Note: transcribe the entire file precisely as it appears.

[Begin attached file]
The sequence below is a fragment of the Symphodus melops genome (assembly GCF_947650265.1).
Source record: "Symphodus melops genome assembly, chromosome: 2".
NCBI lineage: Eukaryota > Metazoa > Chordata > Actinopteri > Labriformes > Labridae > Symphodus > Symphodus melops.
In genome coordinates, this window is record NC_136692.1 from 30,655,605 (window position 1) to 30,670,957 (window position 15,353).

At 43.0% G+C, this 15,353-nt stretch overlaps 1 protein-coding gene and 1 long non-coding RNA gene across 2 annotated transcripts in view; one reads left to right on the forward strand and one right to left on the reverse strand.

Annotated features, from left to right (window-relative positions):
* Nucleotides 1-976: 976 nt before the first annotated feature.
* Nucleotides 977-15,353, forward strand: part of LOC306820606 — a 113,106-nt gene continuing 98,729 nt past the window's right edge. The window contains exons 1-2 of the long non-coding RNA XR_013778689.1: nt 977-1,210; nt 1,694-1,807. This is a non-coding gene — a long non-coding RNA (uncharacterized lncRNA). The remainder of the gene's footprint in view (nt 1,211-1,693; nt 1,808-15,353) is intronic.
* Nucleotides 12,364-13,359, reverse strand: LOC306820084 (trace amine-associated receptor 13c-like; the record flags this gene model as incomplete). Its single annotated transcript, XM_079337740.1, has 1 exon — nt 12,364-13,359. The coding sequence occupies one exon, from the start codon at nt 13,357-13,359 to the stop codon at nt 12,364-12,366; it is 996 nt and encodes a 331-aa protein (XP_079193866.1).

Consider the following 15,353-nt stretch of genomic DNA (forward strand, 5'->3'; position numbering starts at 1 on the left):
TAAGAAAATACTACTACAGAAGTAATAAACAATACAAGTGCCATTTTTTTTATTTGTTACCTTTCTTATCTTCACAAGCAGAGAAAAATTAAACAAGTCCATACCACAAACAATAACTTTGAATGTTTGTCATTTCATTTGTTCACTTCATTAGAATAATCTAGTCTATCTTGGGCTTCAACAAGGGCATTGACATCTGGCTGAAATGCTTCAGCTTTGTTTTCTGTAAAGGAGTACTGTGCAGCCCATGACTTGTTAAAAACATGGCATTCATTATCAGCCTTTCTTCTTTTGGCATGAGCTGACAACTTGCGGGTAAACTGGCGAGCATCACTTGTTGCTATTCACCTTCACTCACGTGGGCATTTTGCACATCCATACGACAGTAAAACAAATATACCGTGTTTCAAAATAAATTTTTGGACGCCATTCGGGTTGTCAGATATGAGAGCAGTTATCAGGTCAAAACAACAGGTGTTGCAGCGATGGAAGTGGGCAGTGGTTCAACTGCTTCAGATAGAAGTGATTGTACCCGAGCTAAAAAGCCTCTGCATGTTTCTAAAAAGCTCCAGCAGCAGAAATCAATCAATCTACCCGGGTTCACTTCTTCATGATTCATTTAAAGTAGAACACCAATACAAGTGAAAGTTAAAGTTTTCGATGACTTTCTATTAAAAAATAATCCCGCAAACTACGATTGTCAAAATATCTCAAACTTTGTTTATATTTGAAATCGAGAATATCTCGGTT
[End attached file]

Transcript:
The sequence below is a fragment of the Symphodus melops genome (assembly GCF_947650265.1).
Source record: "Symphodus melops genome assembly, chromosome: 2".
NCBI lineage: Eukaryota > Metazoa > Chordata > Actinopteri > Labriformes > Labridae > Symphodus > Symphodus melops.
In genome coordinates, this window is record NC_136692.1 from 30,655,605 (window position 1) to 30,670,957 (window position 15,353).

At 43.0% G+C, this 15,353-nt stretch overlaps 1 protein-coding gene and 1 long non-coding RNA gene across 2 annotated transcripts in view; one reads left to right on the forward strand and one right to left on the reverse strand.

Annotated features, from left to right (window-relative positions):
* Nucleotides 1-976: 976 nt before the first annotated feature.
* Nucleotides 977-15,353, forward strand: part of LOC306820606 — a 113,106-nt gene continuing 98,729 nt past the window's right edge. The window contains exons 1-2 of the long non-coding RNA XR_013778689.1: nt 977-1,210; nt 1,694-1,807. This is a non-coding gene — a long non-coding RNA (uncharacterized lncRNA). The remainder of the gene's footprint in view (nt 1,211-1,693; nt 1,808-15,353) is intronic.
* Nucleotides 12,364-13,359, reverse strand: LOC306820084 (trace amine-associated receptor 13c-like; the record flags this gene model as incomplete). Its single annotated transcript, XM_079337740.1, has 1 exon — nt 12,364-13,359. The coding sequence occupies one exon, from the start codon at nt 13,357-13,359 to the stop codon at nt 12,364-12,366; it is 996 nt and encodes a 331-aa protein (XP_079193866.1).

Consider the following 15,353-nt stretch of genomic DNA (forward strand, 5'->3'; position numbering starts at 1 on the left):
TAAGAAAATACTACTACAGAAGTAATAAACAATACAAGTGCCATTTTTTTTATTTGTTACCTTTCTTATCTTCACAAGCAGAGAAAAATTAAACAAGTCCATACCACAAACAATAACTTTGAATGTTTGTCATTTCATTTGTTCACTTCATTAGAATAATCTAGTCTATCTTGGGCTTCAACAAGGGCATTGACATCTGGCTGAAATGCTTCAGCTTTGTTTTCTGTAAAGGAGTACTGTGCAGCCCATGACTTGTTAAAAACATGGCATTCATTATCAGCCTTTCTTCTTTTGGCATGAGCTGACAACTTGCGGGTAAACTGGCGAGCATCACTTGTTGCTATTCACCTTCACTCACGTGGGCATTTTGCACATCCATACGACAGTAAAACAAATATACCGTGTTTCAAAATAAATTTTTGGACGCCATTCGGGTTGTCAGATATGAGAGCAGTTATCAGGTCAAAACAACAGGTGTTGCAGCGATGGAAGTGGGCAGTGGTTCAACTGCTTCAGATAGAAGTGATTGTACCCGAGCTAAAAAGCCTCTGCATGTTTCTAAAAAGCTCCAGCAGCAGAAATCAATCAATCTACCCGGGTTCACTTCTTCATGATTCATTTAAAGTAGAACACCAATACAAGTGAAAGTTAAAGTTTTCGATGACTTTCTATTAAAAAATAATCCCGCAAACTACGATTGTCAAAATATCTCAAACTTTGTTTATATTTGAAATCGAGAATATCTCGGTT